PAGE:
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RBA hints at home loan rate rise pause

After six rises in official interest rates since October, the minutes of this month's RBA board meeting say mortgage rates are back to their long-term average.

”Members felt that this would leave monetary policy well placed for the present,” say the minutes, which were published yesterday.

The RBA raised rates to 4.5 per cent at the meeting but economists said the comments suggested rates would stay at this level for a few months at least, while the RBA assessed the effects of its actions.

Senior Commonwealth Bank economist Michael Workman said the RBA would probably keep rates on hold for a few months, as higher interest rates were already dampening spending.

In the longer term, the bank is expected to lift rates to control inflation stemming from the China-led mining boom.

Most economists forecast an increase of half a percentage point by the end of the year.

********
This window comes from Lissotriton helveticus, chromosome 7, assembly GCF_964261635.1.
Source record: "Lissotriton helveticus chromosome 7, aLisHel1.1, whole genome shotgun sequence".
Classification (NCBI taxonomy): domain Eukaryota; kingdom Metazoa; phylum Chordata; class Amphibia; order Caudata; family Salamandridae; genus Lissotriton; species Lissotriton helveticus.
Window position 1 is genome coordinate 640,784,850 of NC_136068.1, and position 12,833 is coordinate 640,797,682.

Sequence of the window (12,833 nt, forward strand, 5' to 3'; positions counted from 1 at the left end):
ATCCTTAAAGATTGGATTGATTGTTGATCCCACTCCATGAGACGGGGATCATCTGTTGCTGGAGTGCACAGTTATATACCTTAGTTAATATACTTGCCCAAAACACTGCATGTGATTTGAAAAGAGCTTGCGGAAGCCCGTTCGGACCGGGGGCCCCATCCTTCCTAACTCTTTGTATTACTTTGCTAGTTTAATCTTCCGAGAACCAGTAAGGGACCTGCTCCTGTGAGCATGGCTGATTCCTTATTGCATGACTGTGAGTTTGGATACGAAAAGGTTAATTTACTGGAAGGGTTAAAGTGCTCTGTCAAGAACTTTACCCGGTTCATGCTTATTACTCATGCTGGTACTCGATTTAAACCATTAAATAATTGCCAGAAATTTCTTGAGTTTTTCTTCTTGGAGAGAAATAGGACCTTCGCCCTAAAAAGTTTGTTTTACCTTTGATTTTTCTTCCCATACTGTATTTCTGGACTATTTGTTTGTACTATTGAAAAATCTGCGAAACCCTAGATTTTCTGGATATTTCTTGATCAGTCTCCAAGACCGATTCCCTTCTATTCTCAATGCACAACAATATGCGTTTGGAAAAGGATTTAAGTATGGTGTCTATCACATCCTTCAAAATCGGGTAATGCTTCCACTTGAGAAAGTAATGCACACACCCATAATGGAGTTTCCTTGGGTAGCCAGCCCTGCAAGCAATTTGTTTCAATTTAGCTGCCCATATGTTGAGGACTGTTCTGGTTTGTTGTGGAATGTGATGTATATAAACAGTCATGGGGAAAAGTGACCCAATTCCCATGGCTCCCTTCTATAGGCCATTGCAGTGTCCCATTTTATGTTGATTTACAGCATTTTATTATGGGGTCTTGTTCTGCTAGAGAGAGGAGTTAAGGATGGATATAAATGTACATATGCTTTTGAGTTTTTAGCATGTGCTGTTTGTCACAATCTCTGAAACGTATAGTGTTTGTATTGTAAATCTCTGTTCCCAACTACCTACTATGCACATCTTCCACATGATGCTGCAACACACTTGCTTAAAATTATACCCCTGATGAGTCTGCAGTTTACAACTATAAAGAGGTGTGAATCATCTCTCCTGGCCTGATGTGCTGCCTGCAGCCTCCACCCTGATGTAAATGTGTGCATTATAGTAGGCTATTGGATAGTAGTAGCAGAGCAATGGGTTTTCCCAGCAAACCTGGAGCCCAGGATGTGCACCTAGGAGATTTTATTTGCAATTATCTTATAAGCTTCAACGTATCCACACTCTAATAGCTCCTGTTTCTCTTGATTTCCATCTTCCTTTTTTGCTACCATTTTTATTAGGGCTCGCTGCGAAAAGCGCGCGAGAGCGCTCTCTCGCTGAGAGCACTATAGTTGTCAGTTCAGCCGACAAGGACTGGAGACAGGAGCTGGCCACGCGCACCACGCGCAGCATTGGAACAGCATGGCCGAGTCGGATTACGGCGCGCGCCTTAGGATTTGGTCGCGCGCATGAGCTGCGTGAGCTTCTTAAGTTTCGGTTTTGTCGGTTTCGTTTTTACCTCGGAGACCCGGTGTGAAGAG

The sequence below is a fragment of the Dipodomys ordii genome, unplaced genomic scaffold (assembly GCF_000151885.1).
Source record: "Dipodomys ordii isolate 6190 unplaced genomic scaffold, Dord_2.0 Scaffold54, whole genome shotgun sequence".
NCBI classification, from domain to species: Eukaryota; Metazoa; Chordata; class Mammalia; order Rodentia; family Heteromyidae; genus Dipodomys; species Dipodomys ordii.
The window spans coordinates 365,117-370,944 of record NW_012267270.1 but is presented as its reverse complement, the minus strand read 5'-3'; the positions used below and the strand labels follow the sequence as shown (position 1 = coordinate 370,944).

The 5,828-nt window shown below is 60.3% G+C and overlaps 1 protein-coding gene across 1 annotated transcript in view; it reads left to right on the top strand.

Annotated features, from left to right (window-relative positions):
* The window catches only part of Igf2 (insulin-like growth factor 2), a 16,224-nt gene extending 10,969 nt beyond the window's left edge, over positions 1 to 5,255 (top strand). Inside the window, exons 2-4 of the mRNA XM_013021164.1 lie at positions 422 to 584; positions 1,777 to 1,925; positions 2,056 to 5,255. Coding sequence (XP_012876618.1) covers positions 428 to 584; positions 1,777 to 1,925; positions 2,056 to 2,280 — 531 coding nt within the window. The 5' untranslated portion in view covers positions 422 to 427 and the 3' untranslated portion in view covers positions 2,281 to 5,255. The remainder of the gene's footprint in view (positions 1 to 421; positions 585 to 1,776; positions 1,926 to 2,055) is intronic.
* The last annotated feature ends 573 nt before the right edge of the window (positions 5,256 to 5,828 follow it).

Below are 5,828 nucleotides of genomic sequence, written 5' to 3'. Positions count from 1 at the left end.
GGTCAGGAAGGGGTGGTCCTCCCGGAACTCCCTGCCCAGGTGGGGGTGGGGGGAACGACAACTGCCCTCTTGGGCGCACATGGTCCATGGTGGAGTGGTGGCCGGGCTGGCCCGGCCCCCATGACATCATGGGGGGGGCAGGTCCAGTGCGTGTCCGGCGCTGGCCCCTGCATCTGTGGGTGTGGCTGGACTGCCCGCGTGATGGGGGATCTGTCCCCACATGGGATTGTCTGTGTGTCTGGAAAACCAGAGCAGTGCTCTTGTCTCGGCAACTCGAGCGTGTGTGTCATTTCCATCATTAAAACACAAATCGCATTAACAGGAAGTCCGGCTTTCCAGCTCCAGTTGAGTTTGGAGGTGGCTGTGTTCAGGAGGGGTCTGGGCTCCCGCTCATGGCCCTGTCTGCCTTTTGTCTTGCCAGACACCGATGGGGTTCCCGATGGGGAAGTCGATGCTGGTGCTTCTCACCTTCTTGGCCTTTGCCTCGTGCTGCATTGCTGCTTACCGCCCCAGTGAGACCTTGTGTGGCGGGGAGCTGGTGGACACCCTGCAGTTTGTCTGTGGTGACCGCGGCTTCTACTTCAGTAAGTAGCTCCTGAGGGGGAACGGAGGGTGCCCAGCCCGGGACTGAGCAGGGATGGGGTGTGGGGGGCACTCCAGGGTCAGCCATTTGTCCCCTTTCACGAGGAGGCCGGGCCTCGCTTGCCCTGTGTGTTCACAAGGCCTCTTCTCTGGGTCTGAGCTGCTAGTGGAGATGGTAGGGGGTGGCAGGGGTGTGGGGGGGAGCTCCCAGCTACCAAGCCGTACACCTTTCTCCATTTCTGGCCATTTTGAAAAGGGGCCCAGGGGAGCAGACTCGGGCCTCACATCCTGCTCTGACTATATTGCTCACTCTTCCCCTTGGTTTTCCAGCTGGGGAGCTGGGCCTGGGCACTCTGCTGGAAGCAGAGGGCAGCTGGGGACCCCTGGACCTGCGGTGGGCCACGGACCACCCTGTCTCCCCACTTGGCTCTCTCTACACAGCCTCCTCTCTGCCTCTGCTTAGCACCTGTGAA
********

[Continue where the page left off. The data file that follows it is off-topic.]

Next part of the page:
But markets are betting on a rise of quarter of a percentage point as investors fear Europe's debt crisis could derail the global recovery.

Since October, the monthly cost of repaying a $300,000 mortgage has increased by $235.

Meanwhile, the RBA is warning that a failure to build enough houses to keep up with population growth could unleash a speculative boom, causing economic instability.

The bank's head of financial stability, Luci Ellis, said the number of new houses was lagging well behind a recent surge in population, pushing up prices.

Dr Ellis said the shortage could lead to price growth that became built into buyers' expectations.

”If price expectations become over-optimistic and encourage too much investor demand, the result could be disappointment – or worse,” she said at a housing conference in Sydney.

In the three months to March, house prices in the big cities jumped by a yearly rate of 12 to 15 per cent, raising fears of a housing bubble.

Dr Ellis said further price surges could threaten household spending.

”The more that housing prices rise, the more that some people might feel that they must stretch their finances to buy a home,” she said.

”And if household balance sheets were to become overstretched, household spending would become overly sensitive to income shocks.”
SOURCE: Clancy Yeates – Sydney Morning Herald